"Homeland Security" vs. Sensitive Habitats


California's Coastal Commission is trying to stymie Department of Homeland Security plans to build fortifications along the U.S/Mexico border near the California coast. An excerpt from the San Diego Union-Tribune account:

The plans call for two additional fences running parallel to the 11-year-old corrugated steel barrier along the border. A patrol road and series of lights run between the first and second fences, and a maintenance road would run between the second and third set of fences.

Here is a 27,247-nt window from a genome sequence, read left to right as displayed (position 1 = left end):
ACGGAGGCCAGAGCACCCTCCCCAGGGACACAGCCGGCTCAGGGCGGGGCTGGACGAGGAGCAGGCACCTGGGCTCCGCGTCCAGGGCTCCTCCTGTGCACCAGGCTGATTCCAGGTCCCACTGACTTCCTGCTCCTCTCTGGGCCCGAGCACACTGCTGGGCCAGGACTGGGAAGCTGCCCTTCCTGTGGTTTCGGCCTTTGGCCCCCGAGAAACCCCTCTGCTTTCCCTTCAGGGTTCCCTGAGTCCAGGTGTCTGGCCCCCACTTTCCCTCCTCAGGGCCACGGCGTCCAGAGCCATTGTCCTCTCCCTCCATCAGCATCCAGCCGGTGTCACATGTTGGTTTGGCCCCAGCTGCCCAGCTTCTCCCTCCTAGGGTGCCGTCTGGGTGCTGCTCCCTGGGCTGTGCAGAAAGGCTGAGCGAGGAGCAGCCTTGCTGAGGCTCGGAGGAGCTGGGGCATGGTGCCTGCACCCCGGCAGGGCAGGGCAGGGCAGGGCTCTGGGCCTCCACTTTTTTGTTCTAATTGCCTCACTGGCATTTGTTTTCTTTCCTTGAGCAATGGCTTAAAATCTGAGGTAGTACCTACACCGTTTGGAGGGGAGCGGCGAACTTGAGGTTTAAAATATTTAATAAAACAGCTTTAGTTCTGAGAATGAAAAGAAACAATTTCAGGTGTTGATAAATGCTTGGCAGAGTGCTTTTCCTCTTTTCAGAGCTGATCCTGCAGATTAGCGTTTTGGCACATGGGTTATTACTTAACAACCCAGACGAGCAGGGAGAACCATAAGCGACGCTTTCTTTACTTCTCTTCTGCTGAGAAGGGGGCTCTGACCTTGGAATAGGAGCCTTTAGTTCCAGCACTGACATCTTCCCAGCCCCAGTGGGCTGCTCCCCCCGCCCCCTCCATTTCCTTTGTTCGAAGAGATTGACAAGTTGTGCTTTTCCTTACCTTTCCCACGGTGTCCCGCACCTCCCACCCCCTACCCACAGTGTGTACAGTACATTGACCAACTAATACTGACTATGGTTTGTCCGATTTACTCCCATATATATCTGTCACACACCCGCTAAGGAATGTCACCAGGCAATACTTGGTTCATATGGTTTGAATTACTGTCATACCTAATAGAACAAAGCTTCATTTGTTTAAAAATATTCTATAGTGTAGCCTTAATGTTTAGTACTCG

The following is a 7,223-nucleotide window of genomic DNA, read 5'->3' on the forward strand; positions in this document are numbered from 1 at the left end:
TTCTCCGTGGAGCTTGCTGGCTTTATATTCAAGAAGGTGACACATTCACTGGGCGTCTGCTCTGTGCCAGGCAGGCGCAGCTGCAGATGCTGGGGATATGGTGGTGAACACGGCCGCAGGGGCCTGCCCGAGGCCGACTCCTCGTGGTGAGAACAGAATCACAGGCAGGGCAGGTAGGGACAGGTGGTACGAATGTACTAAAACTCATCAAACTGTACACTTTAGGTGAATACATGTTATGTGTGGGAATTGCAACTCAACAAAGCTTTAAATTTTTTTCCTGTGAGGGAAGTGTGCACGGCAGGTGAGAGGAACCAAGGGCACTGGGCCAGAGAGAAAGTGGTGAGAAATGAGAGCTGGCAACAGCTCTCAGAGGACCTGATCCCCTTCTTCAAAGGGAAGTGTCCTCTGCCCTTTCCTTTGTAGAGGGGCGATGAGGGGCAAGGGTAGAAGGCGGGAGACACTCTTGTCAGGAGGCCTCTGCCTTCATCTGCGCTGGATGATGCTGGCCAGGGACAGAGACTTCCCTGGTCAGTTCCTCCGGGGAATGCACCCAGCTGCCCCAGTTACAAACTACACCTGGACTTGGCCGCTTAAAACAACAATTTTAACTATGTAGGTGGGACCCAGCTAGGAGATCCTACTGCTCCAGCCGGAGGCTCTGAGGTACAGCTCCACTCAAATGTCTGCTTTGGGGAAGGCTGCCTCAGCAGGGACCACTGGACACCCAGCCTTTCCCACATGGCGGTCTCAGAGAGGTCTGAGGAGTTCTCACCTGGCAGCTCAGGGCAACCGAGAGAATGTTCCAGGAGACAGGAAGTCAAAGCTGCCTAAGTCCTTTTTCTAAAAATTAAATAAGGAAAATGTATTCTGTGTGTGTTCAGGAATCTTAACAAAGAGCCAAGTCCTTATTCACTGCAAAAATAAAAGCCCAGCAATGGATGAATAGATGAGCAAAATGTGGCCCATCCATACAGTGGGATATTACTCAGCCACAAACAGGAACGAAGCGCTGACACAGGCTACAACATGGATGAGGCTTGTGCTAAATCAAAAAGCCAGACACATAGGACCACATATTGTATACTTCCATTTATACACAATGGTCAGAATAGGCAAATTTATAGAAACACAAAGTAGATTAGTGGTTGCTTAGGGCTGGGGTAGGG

Much of the environmental concerns stem from the Border Patrol's plans to fill a deep, half-mile long canyon known as "Smuggler's Gulch," with 2.1 million cubic yards of dirt, enough to fill 300,000 dump trucks.

The Coastal Commission said filling the canyon would erode soil near a federally protected estuary that is a refuge for threatened and endangered birds. The U.S. Fish and Wildlife Service also opposed filling in Smuggler's Gulch.

The Border Patrol said proposed alternatives, such as switchback roads through the gulch, would leave gaps in enforcement. The agency's apprehensions fell to 16,000 last year, a decline of 88 percent since the federal government launched a crackdown in 1994, erecting fences, adding patrols and installing lights and motion sensors.